Saturday, March 27, 2010

The donors tour

See my previous posts here and here.

Well, we were prepped. Early and deep. We did three animal surgeries this week to make sure that we had good samples to show. And they seemed pretty good. The student's rehearsed their spiels with me, although it became clear that one had no freakin' idea what was going on. So stu and I rehearsed and rehearsed until we reached some level of understanding that would pass muster.

I will have to mentally process how the failure of responsibility for this is distributed: My lack of attention and no "journal club"-type requirements until the end of the project, or the student's lack of ability/ training to see the forest for the trees and not to perseverate on the techniques at the expense of the question.

I said to Stu, "I expect you to know this stuff, but its like a class in which there is only a final. Those classes require a lot of discipline on your part to keep up with the material." Stu replies, " Yes, but this is also like the final being moved up five weeks unexpectedly." In any case, I will have to modify my advising of research students to prevent my future students from ignoring the question after the original meetings and using all of their mental energies solely on techniques and troubleshooting.

The bigwigs were late showing, but the lab was filled quickly with photogs, PR people, and fundraisers. They came in the wrong door of the lab which was logistically challenging, but we eventually ended up across the hall in front of my best posters. One joked about the title (they were not all scientists) and tried to pronounce the words, saying he and his wife were just talking about that at breakfast.

I introduced myself, gave my educational background, and joked that this was the smallest town I'd lived in. I also stated that I loved working at SRU, and in part it was due to the students, who I believed to be a little different than others. I explained the our philosophy behind undergraduate research (primarily synthesis of all they've learned in their science classes and higher-order learning). I pointed to two of the techniques and explained how they were unique in an undergrad lab setting, so much so that my graduates have been sought after for their expertise in that technique, but not difficult enough that an undergrad couldn't master them after being in the lab a reasonable time.

Then we went into the lab and spilt into two groups, where they observed the students, who gave them all quick spiels. Others engaged me to ask specific questions, so I was not able to really listen to what the students were saying. I did intercede briefly for stu who was struggling with a technical thing and not able to talk while concentrating.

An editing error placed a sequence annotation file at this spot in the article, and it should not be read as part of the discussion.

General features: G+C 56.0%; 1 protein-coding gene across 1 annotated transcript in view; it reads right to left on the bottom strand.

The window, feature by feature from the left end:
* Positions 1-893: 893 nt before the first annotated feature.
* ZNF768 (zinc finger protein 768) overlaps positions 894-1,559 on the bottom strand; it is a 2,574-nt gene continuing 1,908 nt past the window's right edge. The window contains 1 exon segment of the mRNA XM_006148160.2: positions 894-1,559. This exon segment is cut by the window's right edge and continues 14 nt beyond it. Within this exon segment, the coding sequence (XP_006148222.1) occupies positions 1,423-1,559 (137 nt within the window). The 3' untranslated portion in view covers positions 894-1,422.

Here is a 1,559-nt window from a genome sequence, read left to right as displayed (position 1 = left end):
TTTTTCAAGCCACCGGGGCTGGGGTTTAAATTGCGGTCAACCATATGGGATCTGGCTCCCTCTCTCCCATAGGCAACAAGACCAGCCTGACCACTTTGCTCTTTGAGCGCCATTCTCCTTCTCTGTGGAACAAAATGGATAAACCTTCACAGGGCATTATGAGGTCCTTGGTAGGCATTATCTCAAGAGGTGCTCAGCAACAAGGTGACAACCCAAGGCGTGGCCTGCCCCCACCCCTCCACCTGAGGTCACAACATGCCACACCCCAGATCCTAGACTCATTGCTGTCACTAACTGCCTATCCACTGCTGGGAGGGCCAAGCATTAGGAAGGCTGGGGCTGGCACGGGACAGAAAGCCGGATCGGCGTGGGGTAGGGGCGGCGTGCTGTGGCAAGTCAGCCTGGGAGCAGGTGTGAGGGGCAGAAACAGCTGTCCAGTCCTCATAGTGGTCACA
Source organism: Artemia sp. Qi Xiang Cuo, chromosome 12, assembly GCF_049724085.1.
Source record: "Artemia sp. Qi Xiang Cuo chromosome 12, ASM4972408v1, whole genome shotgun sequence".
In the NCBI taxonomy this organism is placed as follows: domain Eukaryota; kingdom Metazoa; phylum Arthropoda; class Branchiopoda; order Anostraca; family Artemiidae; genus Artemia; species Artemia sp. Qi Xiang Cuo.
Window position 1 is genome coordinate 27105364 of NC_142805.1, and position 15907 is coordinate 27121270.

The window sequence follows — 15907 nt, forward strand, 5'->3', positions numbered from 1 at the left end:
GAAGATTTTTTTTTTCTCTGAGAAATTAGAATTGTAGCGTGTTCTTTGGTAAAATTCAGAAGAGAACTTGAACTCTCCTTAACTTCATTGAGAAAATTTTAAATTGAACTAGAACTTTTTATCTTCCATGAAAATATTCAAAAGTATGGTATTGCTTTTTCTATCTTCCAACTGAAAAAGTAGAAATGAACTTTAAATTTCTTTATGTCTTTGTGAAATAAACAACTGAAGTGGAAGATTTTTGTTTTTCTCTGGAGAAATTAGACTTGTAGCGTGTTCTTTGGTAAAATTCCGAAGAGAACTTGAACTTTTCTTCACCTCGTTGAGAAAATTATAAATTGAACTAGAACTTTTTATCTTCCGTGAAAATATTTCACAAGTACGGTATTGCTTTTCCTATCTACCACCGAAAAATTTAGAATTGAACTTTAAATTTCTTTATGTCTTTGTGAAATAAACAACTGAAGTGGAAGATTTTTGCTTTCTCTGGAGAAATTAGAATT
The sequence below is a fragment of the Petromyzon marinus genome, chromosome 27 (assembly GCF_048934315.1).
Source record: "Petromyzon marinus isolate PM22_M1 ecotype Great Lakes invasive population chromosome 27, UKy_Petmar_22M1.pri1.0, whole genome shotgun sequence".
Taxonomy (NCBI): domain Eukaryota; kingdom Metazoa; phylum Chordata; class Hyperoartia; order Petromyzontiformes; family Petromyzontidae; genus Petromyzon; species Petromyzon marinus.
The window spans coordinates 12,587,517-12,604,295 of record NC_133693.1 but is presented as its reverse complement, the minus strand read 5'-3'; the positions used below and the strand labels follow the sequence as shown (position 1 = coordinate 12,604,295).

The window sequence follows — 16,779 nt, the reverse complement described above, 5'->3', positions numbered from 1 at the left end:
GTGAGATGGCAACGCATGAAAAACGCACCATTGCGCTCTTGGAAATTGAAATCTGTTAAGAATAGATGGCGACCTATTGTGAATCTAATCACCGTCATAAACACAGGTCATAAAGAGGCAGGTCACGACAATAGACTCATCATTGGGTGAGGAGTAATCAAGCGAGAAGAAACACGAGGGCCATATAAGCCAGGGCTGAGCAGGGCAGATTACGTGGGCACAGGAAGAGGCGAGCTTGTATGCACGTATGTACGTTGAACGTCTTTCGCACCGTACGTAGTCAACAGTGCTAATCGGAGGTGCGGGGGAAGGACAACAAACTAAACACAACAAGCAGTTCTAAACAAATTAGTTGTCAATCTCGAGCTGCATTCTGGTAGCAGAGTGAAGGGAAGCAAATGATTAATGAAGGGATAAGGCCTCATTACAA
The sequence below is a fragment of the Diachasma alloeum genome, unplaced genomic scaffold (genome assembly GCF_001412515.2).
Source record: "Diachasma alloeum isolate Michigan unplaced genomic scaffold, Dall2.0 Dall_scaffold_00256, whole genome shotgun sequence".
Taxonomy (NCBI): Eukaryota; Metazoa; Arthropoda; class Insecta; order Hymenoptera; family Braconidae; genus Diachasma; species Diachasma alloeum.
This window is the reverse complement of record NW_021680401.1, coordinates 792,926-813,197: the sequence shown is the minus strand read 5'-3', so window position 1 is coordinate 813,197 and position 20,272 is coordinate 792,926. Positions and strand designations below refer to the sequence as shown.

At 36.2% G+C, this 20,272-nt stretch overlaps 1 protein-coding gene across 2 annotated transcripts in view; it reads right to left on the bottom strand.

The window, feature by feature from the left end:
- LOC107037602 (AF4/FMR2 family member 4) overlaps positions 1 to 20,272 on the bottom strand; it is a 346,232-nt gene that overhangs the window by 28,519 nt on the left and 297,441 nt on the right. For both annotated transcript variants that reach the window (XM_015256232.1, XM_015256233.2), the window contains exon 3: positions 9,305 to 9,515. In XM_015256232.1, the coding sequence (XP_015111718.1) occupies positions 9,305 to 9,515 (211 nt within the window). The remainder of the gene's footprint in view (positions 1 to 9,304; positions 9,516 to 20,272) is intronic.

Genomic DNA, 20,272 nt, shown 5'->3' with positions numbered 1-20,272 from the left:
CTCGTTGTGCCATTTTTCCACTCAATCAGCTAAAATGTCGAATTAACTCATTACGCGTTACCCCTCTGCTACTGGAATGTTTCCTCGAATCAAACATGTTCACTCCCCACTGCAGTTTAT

One person asked how I do the research with my teaching load or some such thing. I answered that the students who do research at an institution like mine learn better to work independently than students who do research in a lab at a larger institution where there's always someone in the lab they can ask (a tech, post doc, grad student) I thought, of course my students are also exposed less to other ideas and techniques and apparently can flounder in the lab for nigh on 7 months without really being forced to ponder their question... but I DIDN'T say that.

One of the scientists questioned my use of a certain chemical, causing me to re-evaluate the entire project. Good, my first reviewer! but CRAP! he has a good point. More on that later...

The tour quickly turned from the science and techniques to general conversation. As the tour ended, the dean of a med school was talking to one of my students about getting her into his med school. Others were checking their blackberries. Then the organizers herded everyone out to take a tour of our facilities. One of the PR folks whispered and gesticulated that we did a GREAT JOB. I heard later from the fundraisers that they will form a committee of powerful alumni and could we do it again?


  1. Congrats! It sounds like a success. Pretty soon you will be the poster child for SRU. Interesting to hear of someone actually questioning the science though. That would have thrown me for a loop!

    Nice job all-in-all!